9 Facts You Need To Know About Canine Dental Health
4Knines Staff • 2/10/22
Does your dog’s breath keep you from having quality snuggle time? If your dog hasn’t had a teeth cleaning in a while (or ever), keep reading. Dog owners often overlook the early warning signs of dental disease because they think ‘stinky dog breath’ is just something dogs inherently have. Dental problems can cause, or be caused by, other health problems so be sure to have your vet do a thorough checkup at least once a year.
Here are 9 facts you need to know about protecting your dog’s teefies so you can be the best advocate possible for your dog’s health.
1. Dental disease begins early in life. The American Animal Hospital Association (AAHA) says that by the age of three, most dogs have some degree of dental disease. The early signs of dental disease in pets include bad breath, yellow tartar buildup on the teeth, and red and swollen gums.
2. Regularly brushing your dog’s teeth is an excellent way to prevent plaque buildup. You can ask your veterinarian about what toothpastes and brushes are best. Never use human toothpaste, which can contain ingredients like xylitol that are toxic to animals.
3. Daily chewing activities can also be effective in maintaining oral health. Chewing is the natural way for dogs to clean their teeth as the act of gnawing scrapes plaque off of teeth.
4. Advanced dental disease can cause serious problems. According to the American Veterinary Medical Association (AVMA), early detection and treatment are critical, because advanced periodontal disease can cause severe problems and pain for your pet, including kidney, liver, and heart muscle changes.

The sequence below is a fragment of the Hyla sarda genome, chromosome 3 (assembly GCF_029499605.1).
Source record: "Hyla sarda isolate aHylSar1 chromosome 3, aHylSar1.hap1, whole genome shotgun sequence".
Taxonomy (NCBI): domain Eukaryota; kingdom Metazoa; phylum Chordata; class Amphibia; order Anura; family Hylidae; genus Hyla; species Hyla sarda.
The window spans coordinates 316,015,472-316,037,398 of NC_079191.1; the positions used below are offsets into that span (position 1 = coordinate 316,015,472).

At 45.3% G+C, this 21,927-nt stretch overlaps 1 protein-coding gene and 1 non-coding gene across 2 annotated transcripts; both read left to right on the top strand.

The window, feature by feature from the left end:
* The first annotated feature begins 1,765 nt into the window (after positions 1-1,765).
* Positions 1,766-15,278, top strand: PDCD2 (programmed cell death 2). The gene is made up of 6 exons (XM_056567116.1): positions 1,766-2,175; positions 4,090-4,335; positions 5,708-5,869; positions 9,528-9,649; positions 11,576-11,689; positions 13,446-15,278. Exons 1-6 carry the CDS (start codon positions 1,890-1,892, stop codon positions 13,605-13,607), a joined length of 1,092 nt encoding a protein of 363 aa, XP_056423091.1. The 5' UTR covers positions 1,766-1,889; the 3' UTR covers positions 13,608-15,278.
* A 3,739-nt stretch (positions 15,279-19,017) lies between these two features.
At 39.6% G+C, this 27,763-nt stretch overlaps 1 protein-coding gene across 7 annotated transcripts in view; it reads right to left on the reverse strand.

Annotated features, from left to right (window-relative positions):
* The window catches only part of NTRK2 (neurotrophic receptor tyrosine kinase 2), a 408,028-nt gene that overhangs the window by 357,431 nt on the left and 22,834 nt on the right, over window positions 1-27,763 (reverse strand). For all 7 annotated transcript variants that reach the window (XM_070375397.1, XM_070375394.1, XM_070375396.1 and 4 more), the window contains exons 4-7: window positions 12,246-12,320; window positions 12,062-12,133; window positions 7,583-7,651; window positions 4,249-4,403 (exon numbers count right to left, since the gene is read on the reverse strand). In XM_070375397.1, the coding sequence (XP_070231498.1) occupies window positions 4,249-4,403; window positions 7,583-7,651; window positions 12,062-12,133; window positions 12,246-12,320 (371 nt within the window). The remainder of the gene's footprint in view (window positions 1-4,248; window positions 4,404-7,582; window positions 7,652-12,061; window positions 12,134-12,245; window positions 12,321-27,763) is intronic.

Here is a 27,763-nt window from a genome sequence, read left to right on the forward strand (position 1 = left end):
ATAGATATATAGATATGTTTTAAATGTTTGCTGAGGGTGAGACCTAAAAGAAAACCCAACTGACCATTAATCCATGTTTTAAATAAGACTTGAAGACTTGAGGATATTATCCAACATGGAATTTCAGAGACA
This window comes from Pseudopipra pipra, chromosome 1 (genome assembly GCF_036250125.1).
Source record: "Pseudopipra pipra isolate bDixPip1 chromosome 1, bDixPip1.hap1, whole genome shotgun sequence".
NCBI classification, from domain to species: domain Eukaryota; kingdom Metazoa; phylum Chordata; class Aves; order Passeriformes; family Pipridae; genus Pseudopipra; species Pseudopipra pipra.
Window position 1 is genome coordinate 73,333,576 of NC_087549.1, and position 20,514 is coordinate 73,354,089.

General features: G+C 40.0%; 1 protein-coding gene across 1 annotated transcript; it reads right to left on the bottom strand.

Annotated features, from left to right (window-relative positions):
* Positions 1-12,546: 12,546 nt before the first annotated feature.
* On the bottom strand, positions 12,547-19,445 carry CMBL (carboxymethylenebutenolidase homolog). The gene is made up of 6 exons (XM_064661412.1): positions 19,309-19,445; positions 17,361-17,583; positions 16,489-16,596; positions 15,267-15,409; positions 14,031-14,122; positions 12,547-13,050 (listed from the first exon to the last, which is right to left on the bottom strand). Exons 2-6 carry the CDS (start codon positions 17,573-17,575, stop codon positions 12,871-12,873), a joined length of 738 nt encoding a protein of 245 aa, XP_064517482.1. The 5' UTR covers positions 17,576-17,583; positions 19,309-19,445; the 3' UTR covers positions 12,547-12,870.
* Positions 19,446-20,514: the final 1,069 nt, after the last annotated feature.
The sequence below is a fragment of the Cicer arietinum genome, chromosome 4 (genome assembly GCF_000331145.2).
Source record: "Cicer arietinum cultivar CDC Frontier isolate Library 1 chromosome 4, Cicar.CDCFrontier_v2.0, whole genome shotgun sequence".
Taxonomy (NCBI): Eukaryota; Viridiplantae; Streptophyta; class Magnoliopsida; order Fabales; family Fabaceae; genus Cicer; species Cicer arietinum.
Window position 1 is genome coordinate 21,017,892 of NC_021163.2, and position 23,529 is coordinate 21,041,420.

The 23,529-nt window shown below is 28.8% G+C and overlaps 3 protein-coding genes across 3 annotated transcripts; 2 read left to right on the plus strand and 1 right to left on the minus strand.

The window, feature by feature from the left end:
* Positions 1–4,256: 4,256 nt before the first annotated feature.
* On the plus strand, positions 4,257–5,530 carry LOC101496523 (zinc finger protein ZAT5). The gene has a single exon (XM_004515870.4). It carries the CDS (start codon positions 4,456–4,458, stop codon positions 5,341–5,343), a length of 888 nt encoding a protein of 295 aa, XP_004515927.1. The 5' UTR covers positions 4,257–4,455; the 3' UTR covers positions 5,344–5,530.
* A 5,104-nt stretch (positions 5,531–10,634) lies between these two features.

5. Your pet’s teeth need to be checked sooner if you observe any of the following problems:
- Bad breath
- Broken or loose teeth
- Extra teeth or retained baby teeth
- Teeth that are discolored or covered in tartar
- Abnormal chewing, drooling, or dropping food from the mouth
- Reduced appetite or refusal to eat
- Pain in or around the mouth
- Bleeding from the mouth
- Swelling in the areas surrounding the mouth
6. Most dental disease occurs below the gumline, where you can’t see it. Your vet may require X-rays before the cleaning.
7. It starts with plaque that hardens into tartar. Doggy dental cleaning includes scaling (to remove dental plaque and tartar) and polishing, which is much like what us humans experience at our teeth cleanings.
8. Anesthesia is safe. AAHA states that before anesthesia, your dog will be carefully screened with bloodwork and other tests to ensure they are free from underlying disease. Without anesthesia, it’s impossible to obtain X-rays to see what lies beneath your pet’s gumline. It is also impossible to safely and effectively clean the teeth using those sharp instruments while the pet is awake.
9. The key is prevention. Regularly brush your dog’s teeth, use dental chews and treats, and get periodic dental cleanings by your veterinarian. It’s worth it in the long run!